Cinnamon and spice sweet potato bread

Bake those sweet potatoes languishing in your pantry into a spicy moist quick bread. It's a perfect recipe for the first crisp fall weekend.

The Pastry Chef's Baking
The spices are the star in this quick sweet potato bread.

I keep finding all these great looking recipes on Pinterest and half the time they lead me back to Averie's blog. Her picture of this sweet potato bread sucked me into this recipe and, because I had several sweet potatoes starting to take root (literally) in my kitchen because I wasn't using them fast enough, this seemed like a good recipe to try so I could use up the sweet potatoes before they started to turn my kitchen into a garden.

Mine didn't come out quite as yummy-looking as hers but I still thought this turned out well. The texture was soft and moist like a good quick bread and this was an easy recipe to make. My only issue is there were so many spices that I think I had a hard time tasting the sweet potato.

I've had that issue before with sweet potato baked goods so I don't think it's the recipe but just the nature of the sweet potato; its flavor is easy to overpower. This reminded me more of carrot bread. I don't generally taste a strong carrot flavor in carrot cake for instance, but I like it just the same. As with all moist cakes and quick breads, don't slice these until you're ready to serve and eat it or the ends will easily dry out unless they're well wrapped.

Cinnamon and spice sweet potato bread
From Averie Cooks

About 1-1/2 cups cooked, mashed sweet potatoes (2 medium or 1 very large), cooled
2 large eggs
1/2 cup canola or vegetable oil
1/4 cup buttermilk (or yogurt, Greek yogurt, or sour cream)
1 teaspoon vanilla extract
1-3/4 cups all-purpose flour
1-1/4 cups granulated sugar
1/4 cup light brown sugar, packed
2 teaspoons baking soda
1 tablespoon ground cinnamon
1 teaspoon ground ginger
1 teaspoon ground nutmeg
1/2 teaspoon ground allspice
1/2 teaspoon ground cloves
Pinch salt, optional and to taste

1. Preheat oven to 350 degrees F. Spray one 9- by 5-inch loaf pan with floured cooking spray or grease and flour the pan; set aside.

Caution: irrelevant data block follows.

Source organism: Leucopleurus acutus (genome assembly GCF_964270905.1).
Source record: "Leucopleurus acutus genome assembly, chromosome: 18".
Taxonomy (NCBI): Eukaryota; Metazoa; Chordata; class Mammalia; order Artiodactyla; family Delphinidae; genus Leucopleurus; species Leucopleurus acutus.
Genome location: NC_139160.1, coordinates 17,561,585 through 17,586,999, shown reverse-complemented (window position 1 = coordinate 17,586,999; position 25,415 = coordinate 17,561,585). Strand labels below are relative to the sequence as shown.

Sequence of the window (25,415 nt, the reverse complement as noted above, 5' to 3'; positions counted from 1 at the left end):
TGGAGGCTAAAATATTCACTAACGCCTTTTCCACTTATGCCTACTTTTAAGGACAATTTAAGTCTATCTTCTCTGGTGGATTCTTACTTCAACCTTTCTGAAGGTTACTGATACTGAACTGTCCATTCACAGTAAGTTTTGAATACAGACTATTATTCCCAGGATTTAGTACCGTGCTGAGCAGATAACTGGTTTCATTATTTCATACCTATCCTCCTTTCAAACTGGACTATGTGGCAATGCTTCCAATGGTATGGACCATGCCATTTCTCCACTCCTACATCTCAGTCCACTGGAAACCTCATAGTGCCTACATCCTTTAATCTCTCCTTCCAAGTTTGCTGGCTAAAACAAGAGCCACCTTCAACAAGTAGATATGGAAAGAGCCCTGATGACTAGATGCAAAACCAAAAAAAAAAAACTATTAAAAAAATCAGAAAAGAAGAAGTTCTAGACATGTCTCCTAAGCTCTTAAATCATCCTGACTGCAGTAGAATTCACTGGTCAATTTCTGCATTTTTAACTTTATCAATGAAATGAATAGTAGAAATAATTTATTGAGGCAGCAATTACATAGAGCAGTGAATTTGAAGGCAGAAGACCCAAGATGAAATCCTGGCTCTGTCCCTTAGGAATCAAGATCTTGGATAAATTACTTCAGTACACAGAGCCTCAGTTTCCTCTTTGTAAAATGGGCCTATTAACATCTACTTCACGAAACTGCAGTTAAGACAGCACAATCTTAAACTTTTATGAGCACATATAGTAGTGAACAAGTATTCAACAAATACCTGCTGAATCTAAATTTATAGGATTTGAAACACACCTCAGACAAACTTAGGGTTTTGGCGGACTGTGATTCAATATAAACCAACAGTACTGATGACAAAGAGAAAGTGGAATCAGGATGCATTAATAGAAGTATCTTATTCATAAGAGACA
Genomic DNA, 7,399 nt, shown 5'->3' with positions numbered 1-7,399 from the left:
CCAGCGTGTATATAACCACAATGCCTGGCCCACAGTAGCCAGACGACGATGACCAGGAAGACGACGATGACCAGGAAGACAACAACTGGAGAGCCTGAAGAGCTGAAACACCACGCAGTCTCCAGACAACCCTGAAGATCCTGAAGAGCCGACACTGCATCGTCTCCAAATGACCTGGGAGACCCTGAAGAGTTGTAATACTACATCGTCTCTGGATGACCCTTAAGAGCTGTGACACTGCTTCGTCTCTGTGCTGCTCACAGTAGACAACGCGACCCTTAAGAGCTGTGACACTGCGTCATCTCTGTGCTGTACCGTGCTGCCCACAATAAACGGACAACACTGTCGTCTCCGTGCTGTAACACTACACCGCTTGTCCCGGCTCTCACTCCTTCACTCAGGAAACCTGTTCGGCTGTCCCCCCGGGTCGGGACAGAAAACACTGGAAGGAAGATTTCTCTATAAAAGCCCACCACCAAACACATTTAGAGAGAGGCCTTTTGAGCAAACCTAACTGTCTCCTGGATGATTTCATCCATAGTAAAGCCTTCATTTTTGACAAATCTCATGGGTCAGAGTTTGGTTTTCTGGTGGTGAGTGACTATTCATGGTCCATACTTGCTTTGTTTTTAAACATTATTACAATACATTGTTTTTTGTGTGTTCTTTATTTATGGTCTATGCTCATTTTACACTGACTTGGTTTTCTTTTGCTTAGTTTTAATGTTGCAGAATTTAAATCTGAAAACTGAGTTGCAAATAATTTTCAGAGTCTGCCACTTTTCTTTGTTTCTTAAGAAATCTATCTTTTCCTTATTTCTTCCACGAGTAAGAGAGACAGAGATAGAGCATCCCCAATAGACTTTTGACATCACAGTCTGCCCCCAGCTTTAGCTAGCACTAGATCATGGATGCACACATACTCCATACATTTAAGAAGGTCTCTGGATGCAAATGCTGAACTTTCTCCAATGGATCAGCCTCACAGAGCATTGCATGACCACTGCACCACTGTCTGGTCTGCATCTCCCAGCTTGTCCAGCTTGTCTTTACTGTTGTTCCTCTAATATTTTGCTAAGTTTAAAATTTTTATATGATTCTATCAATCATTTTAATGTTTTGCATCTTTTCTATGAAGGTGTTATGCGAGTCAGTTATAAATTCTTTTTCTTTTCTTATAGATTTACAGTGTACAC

2. To the sweet potatoes, add the eggs, oil, buttermilk, vanilla and whisk until combined; set aside.

3. In a large mixing bowl, combine the dry ingredients – flour, sugars, baking soda, cinnamon, ginger, nutmeg, allspice, cloves, optional salt, and whisk to combine. Pour the wet sweet potato mixture over the dry ingredients, and stir to incorporate. Stir and fold with a gentle hand as to not overmix and overdevelop the gluten, which results in tougher bread.

4. Turn batter out into prepared pan, smoothing the top lightly with a spatula. Bake for 60 to 70 minutes, or until top is domed, golden, loaf is springy to the touch, and cake tester inserted in the center comes out clean. Tent pan with foil in the last 15 minutes of cooking if top is browning a bit fast before interior has cooked through.

5. Allow bread to cool in pan for 10 minutes before turning out onto a wire rack to cool completely.

Related post on The Pastry Chef's Baking: Sweet Potato Bacon Cakes

You've read  of  free articles. Subscribe to continue.

Dear Reader,

About a year ago, I happened upon this statement about the Monitor in the Harvard Business Review – under the charming heading of “do things that don’t interest you”:

“Many things that end up” being meaningful, writes social scientist Joseph Grenny, “have come from conference workshops, articles, or online videos that began as a chore and ended with an insight. My work in Kenya, for example, was heavily influenced by a Christian Science Monitor article I had forced myself to read 10 years earlier. Sometimes, we call things ‘boring’ simply because they lie outside the box we are currently in.”

If you were to come up with a punchline to a joke about the Monitor, that would probably be it. We’re seen as being global, fair, insightful, and perhaps a bit too earnest. We’re the bran muffin of journalism.

But you know what? We change lives. And I’m going to argue that we change lives precisely because we force open that too-small box that most human beings think they live in.

The Monitor is a peculiar little publication that’s hard for the world to figure out. We’re run by a church, but we’re not only for church members and we’re not about converting people. We’re known as being fair even as the world becomes as polarized as at any time since the newspaper’s founding in 1908.

We have a mission beyond circulation, we want to bridge divides. We’re about kicking down the door of thought everywhere and saying, “You are bigger and more capable than you realize. And we can prove it.”

If you’re looking for bran muffin journalism, you can subscribe to the Monitor for $15. You’ll get the Monitor Weekly magazine, the Monitor Daily email, and unlimited access to CSMonitor.com.